Source: US Consumer Product Safety Commission
WASHINGTON, D.C. – As Hurricane Zeta threatens the Gulf Coast of the United States, the U.S. Consumer Product Safety Commission (CPSC) is warning consumers to be prepared for power outages and to take steps now to keep their families safe.
Before the Storm
Consumers need to be especially careful during a loss of electrical power. Many use portable generators and other devices for sources of power and heat, exposing themselves to increased risk of carbon monoxide (CO) poisoning and fire. If you plan to use a portable generator in the case of a power loss, follow these tips to prepare before the storm:
Make sure CO and smoke alarms in your home are working properly, by pressing the test button and replacing batteries, if needed.
Install battery-operated CO alarms or CO alarms with battery backup in your home, outside separate sleeping areas, and on each floor of your home.
Check that your generator has had proper maintenance, and read and follow the labels, instructions, and warnings on the generator and in the owner’s manual.
Poisonous carbon monoxide from a portable generator can kill you and your family in minutes. CO is an invisible killer. It’s colorless and odorless. According to the CDC, more than 400 people die each year in the United States from CO poisoning. CPSC estimates about 70 consumers die each year from CO poisoning caused by portable generators.
After the Storm
The storm has hit, and the power is out. Now what? Follow these life-saving tips:
Operate portable generators outside only, at least 20 feet away from the house; and direct the generator’s exhaust away from the home and any other buildings that someone could enter.
Never operate a portable generator inside a home, garage, basement, crawlspace, shed, or on the porch. Opening doors or windows will not provide enough ventilation to prevent the buildup of lethal levels of CO.
Never ignore a carbon monoxide alarm when it sounds. Get outside immediately. Then call 911.
CO poisoning from portable generators can happen so quickly that exposed persons may become unconscious before recognizing the symptoms of nausea, dizziness, or weakness.
The Federal Emergency Management Agency (FEMA) and the Centers for Disease Control and Prevention (CDC) have said that you may need to adjust any preparedness actions, based on the latest health and safety guidelines from the CDC and your local officials.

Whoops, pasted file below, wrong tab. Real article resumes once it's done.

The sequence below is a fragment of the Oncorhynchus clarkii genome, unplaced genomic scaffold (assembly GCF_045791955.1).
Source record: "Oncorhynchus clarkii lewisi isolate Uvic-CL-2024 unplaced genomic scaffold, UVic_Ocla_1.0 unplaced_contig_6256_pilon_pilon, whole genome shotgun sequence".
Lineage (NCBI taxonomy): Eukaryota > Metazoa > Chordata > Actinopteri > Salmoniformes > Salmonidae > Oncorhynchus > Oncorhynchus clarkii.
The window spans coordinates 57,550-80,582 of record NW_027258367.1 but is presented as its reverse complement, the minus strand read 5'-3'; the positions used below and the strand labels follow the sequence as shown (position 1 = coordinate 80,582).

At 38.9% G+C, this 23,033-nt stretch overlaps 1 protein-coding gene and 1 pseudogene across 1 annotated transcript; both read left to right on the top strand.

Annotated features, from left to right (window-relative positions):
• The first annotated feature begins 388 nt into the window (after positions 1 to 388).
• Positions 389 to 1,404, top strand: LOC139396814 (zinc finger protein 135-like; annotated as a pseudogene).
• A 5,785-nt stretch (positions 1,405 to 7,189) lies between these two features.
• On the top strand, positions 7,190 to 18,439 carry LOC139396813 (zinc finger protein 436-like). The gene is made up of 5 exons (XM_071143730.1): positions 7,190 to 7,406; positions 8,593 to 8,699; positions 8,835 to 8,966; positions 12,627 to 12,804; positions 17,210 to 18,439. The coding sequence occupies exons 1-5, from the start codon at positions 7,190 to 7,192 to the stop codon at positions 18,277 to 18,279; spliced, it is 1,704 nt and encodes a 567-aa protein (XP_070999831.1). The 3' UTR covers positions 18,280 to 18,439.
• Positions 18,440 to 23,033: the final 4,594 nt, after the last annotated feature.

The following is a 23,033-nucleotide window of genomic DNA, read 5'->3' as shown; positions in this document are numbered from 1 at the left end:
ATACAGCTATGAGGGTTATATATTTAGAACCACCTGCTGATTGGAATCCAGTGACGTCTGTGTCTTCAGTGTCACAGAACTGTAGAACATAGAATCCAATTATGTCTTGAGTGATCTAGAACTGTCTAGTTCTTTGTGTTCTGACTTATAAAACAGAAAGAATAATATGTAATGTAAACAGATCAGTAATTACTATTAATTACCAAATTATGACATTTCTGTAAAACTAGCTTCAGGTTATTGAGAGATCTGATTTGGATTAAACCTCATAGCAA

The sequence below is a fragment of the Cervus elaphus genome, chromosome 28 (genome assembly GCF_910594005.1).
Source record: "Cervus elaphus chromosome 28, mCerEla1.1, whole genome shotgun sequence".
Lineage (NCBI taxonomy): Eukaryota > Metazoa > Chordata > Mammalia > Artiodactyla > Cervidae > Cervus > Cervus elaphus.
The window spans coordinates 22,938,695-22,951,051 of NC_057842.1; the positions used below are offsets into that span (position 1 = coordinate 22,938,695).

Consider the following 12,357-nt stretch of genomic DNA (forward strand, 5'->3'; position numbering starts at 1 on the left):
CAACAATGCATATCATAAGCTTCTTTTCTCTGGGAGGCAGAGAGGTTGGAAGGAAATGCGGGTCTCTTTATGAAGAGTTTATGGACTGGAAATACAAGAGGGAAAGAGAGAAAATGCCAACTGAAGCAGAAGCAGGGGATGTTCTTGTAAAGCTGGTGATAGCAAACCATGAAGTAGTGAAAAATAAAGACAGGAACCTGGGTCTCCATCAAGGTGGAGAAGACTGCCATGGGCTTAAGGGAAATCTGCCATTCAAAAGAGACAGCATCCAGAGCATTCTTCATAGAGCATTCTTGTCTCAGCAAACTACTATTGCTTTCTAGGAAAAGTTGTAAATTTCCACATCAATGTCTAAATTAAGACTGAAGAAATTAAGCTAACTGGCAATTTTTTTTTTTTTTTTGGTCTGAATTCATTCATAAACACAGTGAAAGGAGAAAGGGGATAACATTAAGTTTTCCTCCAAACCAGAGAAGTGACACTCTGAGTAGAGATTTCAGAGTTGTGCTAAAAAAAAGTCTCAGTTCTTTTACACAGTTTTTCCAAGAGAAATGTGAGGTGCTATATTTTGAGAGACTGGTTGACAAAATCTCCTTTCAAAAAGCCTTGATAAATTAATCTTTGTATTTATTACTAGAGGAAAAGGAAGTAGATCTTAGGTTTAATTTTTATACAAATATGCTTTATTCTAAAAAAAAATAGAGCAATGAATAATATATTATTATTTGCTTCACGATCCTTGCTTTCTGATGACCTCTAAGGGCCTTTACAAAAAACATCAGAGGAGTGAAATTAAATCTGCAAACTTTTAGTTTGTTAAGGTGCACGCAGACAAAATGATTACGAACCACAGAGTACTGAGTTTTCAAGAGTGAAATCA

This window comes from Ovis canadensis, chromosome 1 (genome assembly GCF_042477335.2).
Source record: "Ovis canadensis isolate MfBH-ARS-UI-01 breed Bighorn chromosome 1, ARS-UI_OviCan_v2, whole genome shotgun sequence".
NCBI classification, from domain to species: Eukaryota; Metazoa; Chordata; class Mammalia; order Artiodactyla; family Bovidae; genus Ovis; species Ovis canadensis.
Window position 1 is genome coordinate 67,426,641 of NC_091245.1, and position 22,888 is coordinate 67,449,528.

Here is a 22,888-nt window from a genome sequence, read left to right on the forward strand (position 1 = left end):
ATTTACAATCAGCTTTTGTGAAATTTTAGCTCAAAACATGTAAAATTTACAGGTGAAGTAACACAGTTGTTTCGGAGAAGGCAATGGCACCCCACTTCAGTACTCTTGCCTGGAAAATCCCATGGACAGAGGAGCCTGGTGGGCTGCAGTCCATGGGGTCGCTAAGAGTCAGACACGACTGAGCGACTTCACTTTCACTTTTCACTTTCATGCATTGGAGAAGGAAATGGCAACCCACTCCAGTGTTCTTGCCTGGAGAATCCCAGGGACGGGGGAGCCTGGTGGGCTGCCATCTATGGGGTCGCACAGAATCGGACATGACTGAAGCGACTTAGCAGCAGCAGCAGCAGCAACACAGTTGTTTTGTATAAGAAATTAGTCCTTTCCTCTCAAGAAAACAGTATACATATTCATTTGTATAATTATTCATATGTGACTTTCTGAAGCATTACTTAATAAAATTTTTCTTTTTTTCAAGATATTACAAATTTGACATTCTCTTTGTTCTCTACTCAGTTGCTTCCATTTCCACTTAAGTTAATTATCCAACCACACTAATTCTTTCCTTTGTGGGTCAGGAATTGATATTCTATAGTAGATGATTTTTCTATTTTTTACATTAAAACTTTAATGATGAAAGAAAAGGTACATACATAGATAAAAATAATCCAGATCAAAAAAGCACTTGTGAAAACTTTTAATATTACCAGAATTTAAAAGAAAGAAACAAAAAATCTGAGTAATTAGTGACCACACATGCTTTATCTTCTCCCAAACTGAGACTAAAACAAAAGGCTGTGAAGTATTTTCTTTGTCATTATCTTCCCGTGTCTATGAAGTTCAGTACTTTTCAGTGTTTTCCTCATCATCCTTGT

Other product safety hazards during hurricane season include:
– Never use charcoal indoors. Burning charcoal in an enclosed space can produce lethal levels of carbon monoxide. Do not cook on a charcoal grill in a garage, even with the door open.
– Use caution when burning candles. Use flashlights instead. If you must use candles, do not burn them on or near anything that can catch fire. Never leave burning candles unattended. Extinguish candles when you leave the room and before sleeping.
– Look for signs that your appliances have gotten wet. Discard unplugged electrical or gas appliances that have been wet, because they pose electric shock and fire hazards. Do not touch electrical or gas appliances that are still plugged in.
– Before using your appliances, have a professional or your gas or electric company evaluate your home and replace all gas control valves, electrical wiring, circuit breakers, and fuses that have been under water.
GAS LEAKS: IF YOU SMELL IT, REPORT IT.
If you smell or hear gas, do not turn lights on or off, or use electrical equipment, including a phone. Leave your home and contact local gas authorities from outside.
In Case of Evacuation/COVID-19 Concerns
If you must evacuate, the CDC recommends having additional items on hand, such as cloth face coverings, hand sanitizer, and cleaning products to help prevent the spread of viruses at the shelter. CPSC also reminds consumers to keep all cleaning products and medications out of reach of children, and keep these items in their original child-resistant containers at your evacuation site.
Remember, it only takes one storm to wreak havoc, causing mass destruction and loss of life. Be informed, be prepared, and be safe!